Axioms for Life – Part Three

“Finally, brethren, whatever things are true, whatever things are noble, whatever things are just, whatever things are pure, whatever things are lovely, whatever things are of good report, if there is any virtue and if there is anything praiseworthy—meditate on these things.” (Phillipians 4: 8)

An axiom is a distillation of a greater truth. Next in this series is:

To live one must grow. Personal development usually falls in one of two categories: a wasp of a crocodile.

A wasp is as large as it will ever be the day it is born.

A crocodile grows every day of its life right up until the day of death. Wasps never grow. Some persons reach the point of their maturity socially, economically, and as a Christian. The sea of knowledge is so vast and the capacity of our boat so small to fail to grow is to fail to be fulfilled. 

As applied to Christians so many have been born again, but have never grown beyond the most basics spiritually. “Like newborn babies, crave pure spiritual milk, so that by it you may grow up in your salvation” (I Peter 2:2).

Crocodiles continue to ingest spiritual, educational, ethical, and moral nourishment and they grow. They confront the challenges of new horizons. Life continues to be an exciting adventure. For them growth is a way of life.

Grow in grace and in knowledge, and don’t confuse the two. Be prepared when God calls. He deals with each of us in a special way.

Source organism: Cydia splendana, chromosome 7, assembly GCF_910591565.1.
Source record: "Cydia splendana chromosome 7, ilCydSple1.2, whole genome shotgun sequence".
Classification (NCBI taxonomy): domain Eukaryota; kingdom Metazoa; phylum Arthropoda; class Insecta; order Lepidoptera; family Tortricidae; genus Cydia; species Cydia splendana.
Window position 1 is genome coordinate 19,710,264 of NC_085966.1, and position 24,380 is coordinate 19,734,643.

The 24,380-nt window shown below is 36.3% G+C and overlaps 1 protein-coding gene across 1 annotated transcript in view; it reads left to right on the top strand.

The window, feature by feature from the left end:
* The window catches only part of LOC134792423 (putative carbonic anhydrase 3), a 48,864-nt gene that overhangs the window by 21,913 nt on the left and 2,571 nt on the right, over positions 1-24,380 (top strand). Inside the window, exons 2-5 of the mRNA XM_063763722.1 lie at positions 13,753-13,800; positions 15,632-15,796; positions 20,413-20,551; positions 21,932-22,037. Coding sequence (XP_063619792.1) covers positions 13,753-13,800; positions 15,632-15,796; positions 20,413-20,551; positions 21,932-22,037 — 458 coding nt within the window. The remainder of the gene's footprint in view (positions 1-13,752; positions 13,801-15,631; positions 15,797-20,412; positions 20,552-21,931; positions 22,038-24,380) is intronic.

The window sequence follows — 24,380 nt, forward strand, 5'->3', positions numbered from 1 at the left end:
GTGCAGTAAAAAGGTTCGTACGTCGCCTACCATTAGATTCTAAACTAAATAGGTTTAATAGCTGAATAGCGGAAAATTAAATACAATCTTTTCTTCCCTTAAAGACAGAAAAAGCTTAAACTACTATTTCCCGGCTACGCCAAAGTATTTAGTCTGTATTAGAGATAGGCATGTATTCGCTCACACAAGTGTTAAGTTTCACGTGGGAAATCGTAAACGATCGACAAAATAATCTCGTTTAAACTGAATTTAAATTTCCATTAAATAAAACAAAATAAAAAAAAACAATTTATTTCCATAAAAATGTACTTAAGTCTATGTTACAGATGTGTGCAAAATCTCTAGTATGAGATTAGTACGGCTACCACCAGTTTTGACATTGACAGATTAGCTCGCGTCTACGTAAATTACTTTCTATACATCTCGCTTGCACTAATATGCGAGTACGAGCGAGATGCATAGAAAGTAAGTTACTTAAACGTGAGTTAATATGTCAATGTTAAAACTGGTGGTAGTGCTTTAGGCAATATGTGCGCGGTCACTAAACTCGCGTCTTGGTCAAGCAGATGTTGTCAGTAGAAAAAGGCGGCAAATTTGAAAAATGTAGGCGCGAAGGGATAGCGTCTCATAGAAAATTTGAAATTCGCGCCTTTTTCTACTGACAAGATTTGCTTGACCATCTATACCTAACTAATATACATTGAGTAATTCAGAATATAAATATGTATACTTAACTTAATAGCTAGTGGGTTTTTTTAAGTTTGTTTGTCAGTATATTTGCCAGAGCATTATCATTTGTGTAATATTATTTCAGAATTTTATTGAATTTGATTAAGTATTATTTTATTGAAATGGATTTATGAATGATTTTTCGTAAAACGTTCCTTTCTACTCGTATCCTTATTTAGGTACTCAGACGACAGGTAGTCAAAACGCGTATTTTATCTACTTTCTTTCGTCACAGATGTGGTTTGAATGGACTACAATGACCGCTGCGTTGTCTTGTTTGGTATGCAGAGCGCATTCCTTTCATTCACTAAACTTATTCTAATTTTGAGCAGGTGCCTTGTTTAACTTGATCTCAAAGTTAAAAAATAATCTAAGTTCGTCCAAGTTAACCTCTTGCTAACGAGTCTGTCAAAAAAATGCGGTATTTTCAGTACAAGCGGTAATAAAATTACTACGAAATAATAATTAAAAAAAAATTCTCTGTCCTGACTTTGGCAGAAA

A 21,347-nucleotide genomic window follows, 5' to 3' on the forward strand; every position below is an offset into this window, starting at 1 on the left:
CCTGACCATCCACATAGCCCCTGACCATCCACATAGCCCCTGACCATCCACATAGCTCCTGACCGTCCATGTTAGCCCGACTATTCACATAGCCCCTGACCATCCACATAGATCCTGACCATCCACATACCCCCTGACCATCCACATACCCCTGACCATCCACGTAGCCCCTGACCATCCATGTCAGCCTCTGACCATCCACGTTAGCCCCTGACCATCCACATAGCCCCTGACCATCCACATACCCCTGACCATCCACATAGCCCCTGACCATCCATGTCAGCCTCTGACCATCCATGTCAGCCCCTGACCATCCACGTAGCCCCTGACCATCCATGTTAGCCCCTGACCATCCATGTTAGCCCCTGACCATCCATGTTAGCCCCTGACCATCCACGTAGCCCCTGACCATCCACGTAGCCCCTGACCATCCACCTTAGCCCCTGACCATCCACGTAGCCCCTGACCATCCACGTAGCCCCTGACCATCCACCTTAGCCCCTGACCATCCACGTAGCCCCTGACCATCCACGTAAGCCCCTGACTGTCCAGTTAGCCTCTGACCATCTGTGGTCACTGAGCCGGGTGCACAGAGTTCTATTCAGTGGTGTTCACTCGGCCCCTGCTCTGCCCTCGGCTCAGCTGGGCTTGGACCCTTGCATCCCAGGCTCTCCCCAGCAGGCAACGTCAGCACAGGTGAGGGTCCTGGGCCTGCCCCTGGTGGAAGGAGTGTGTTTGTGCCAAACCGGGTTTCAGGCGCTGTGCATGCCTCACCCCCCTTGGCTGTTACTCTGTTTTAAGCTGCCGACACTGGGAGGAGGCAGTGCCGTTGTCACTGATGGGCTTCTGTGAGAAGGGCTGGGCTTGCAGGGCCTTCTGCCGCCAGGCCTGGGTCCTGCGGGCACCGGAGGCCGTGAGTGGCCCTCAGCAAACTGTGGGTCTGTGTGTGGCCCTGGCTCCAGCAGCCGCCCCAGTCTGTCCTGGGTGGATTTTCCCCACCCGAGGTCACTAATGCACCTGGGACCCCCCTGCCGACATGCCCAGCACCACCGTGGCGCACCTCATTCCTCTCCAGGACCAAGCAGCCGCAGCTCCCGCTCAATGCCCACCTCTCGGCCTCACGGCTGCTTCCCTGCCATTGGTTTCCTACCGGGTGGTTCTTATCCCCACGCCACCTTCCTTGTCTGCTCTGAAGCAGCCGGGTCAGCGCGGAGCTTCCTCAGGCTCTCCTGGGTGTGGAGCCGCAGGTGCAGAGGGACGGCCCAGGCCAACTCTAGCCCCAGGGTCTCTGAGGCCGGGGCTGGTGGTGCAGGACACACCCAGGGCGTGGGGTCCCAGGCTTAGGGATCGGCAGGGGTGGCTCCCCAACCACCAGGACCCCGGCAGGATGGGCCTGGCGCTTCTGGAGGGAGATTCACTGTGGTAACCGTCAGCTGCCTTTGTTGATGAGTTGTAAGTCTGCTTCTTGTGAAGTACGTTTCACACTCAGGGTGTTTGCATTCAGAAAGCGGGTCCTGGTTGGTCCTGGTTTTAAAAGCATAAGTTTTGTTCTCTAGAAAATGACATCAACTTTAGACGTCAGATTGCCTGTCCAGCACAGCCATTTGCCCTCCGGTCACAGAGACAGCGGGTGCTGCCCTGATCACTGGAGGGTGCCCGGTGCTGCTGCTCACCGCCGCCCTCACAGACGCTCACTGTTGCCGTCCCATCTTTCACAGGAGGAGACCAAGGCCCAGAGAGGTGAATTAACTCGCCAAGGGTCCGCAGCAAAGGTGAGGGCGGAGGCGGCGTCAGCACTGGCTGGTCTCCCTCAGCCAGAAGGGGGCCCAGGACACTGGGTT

He had Abraham take a walk, Elijah take a nap, Joshua take a lap, and Adam take the rap.

He gave Moses a forty-year time out, he gave David a harp and a dance, and he gave Paul a pen and a scroll.

He wrestled with Jacob, argued with Job, whispered to Elijah, warned Cain, and comforted Hagar.

He gave Aaron an altar, Miriam a song, Gideon a fleece, Peter a name, and Elisha a mantle.

Jesus was stern with the rich young ruler, tender with the woman caught in adultery, patient with the disciples, blistering with the scribes, gentle with the children, and gracious with the thief on the cross.

God never grows two people the same way.  God is a hand-crafter, not a mass-producer.

The Gathers had a song that speaks of God working on us:
“He’s still working on me
To make me what I need to be
It took him just a week to make the moon and stars
The sun and the earth and Jupiter and Mars
How loving and patient He must be
‘Cause He’s still workin’ on me.”

Indeed, He must be our Master, but as His students we must do our homework. Spiritual growth is a process so, “And beside this, giving all diligence, add to your faith virtue; and to virtue knowledge.” (II Peter 1: 5)